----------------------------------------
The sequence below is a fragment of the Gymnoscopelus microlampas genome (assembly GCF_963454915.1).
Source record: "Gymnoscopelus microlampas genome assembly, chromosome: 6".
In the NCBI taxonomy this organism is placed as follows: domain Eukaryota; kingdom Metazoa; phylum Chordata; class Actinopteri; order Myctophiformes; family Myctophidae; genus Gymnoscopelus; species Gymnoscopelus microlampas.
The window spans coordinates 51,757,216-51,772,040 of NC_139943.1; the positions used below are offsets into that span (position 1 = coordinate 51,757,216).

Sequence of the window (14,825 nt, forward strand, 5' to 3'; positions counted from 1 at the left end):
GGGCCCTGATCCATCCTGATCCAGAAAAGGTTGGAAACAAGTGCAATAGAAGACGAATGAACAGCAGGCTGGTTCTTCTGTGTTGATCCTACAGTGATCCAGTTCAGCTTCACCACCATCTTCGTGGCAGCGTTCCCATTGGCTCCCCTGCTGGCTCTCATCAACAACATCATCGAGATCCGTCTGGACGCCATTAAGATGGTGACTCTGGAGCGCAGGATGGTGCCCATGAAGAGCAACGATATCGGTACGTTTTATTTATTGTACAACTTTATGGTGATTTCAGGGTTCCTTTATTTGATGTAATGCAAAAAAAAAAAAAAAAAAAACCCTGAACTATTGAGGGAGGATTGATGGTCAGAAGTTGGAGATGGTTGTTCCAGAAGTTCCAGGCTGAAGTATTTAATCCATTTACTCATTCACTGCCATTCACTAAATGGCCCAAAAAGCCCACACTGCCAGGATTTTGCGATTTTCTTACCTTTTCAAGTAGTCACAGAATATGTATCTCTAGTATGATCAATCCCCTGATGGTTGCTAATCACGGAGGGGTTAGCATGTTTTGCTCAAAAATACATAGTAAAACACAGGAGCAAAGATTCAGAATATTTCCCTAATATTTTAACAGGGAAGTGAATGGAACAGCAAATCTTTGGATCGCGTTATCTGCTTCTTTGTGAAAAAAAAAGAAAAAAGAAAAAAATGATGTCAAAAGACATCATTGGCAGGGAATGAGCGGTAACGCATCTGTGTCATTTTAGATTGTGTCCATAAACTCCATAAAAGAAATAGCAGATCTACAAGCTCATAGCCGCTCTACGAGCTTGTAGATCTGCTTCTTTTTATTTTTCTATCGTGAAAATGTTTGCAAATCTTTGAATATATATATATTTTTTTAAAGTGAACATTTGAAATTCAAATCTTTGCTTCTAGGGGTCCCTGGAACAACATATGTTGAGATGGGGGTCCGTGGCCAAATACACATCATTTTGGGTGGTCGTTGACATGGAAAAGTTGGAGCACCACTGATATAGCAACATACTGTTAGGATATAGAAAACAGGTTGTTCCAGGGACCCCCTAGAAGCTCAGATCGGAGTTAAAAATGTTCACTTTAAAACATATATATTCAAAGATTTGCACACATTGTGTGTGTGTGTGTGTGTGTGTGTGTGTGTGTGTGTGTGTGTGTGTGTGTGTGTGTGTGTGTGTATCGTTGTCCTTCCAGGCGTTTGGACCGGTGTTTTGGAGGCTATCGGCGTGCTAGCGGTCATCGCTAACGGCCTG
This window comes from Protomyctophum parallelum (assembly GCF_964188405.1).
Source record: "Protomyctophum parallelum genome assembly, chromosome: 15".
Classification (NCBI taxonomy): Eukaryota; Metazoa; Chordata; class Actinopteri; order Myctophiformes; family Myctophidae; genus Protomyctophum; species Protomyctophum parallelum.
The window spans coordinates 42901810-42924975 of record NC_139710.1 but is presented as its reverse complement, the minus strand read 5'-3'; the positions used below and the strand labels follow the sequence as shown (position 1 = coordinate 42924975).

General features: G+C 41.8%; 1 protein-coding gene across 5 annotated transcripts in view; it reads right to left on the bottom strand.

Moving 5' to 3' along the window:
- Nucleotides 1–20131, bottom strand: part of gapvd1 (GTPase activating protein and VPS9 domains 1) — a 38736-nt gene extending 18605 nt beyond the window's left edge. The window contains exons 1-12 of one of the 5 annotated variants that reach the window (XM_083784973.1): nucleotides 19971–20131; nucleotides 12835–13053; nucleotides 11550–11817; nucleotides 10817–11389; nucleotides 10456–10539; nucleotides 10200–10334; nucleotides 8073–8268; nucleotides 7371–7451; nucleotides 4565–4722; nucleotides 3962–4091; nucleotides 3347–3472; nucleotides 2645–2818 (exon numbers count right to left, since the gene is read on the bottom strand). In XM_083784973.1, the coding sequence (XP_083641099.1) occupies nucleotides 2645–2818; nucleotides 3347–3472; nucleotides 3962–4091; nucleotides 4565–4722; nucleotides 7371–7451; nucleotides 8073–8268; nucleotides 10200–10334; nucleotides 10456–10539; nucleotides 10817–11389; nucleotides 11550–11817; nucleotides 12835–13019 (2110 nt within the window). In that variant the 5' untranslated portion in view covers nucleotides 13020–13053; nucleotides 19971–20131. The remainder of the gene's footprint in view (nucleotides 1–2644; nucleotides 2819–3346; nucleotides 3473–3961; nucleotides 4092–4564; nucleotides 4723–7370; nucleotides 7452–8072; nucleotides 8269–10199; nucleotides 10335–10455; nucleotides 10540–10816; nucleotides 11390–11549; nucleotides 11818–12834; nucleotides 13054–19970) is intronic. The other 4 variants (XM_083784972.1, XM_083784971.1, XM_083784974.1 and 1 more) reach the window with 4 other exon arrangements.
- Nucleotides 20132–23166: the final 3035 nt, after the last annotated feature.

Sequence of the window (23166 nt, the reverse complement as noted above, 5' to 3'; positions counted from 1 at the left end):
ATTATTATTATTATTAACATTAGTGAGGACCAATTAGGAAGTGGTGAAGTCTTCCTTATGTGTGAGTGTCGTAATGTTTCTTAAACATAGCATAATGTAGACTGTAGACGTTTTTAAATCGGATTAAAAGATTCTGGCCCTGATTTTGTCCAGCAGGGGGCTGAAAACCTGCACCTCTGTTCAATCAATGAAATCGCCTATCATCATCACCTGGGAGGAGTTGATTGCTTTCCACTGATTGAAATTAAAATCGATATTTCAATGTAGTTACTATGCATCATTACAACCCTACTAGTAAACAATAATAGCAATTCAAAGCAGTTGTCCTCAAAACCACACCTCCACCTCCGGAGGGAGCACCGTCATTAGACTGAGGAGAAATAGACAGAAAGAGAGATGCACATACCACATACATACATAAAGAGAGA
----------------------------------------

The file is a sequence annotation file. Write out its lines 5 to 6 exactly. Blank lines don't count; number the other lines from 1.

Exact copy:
Sequence of the window (14,825 nt, forward strand, 5' to 3'; positions counted from 1 at the left end):
GGGCCCTGATCCATCCTGATCCAGAAAAGGTTGGAAACAAGTGCAATAGAAGACGAATGAACAGCAGGCTGGTTCTTCTGTGTTGATCCTACAGTGATCCAGTTCAGCTTCACCACCATCTTCGTGGCAGCGTTCCCATTGGCTCCCCTGCTGGCTCTCATCAACAACATCATCGAGATCCGTCTGGACGCCATTAAGATGGTGACTCTGGAGCGCAGGATGGTGCCCATGAAGAGCAACGATATCGGTACGTTTTATTTATTGTACAACTTTATGGTGATTTCAGGGTTCCTTTATTTGATGTAATGCAAAAAAAAAAAAAAAAAAAACCCTGAACTATTGAGGGAGGATTGATGGTCAGAAGTTGGAGATGGTTGTTCCAGAAGTTCCAGGCTGAAGTATTTAATCCATTTACTCATTCACTGCCATTCACTAAATGGCCCAAAAAGCCCACACTGCCAGGATTTTGCGATTTTCTTACCTTTTCAAGTAGTCACAGAATATGTATCTCTAGTATGATCAATCCCCTGATGGTTGCTAATCACGGAGGGGTTAGCATGTTTTGCTCAAAAATACATAGTAAAACACAGGAGCAAAGATTCAGAATATTTCCCTAATATTTTAACAGGGAAGTGAATGGAACAGCAAATCTTTGGATCGCGTTATCTGCTTCTTTGTGAAAAAAAAAGAAAAAAGAAAAAAATGATGTCAAAAGACATCATTGGCAGGGAATGAGCGGTAACGCATCTGTGTCATTTTAGATTGTGTCCATAAACTCCATAAAAGAAATAGCAGATCTACAAGCTCATAGCCGCTCTACGAGCTTGTAGATCTGCTTCTTTTTATTTTTCTATCGTGAAAATGTTTGCAAATCTTTGAATATATATATATTTTTTTAAAGTGAACATTTGAAATTCAAATCTTTGCTTCTAGGGGTCCCTGGAACAACATATGTTGAGATGGGGGTCCGTGGCCAAATACACATCATTTTGGGTGGTCGTTGACATGGAAAAGTTGGAGCACCACTGATATAGCAACATACTGTTAGGATATAGAAAACAGGTTGTTCCAGGGACCCCCTAGAAGCTCAGATCGGAGTTAAAAATGTTCACTTTAAAACATATATATTCAAAGATTTGCACACATTGTGTGTGTGTGTGTGTGTGTGTGTGTGTGTGTGTGTGTGTGTGTGTGTGTGTGTGTGTGTGTGTATCGTTGTCCTTCCAGGCGTTTGGACCGGTGTTTTGGAGGCTATCGGCGTGCTAGCGGTCATCGCTAACGGCCTG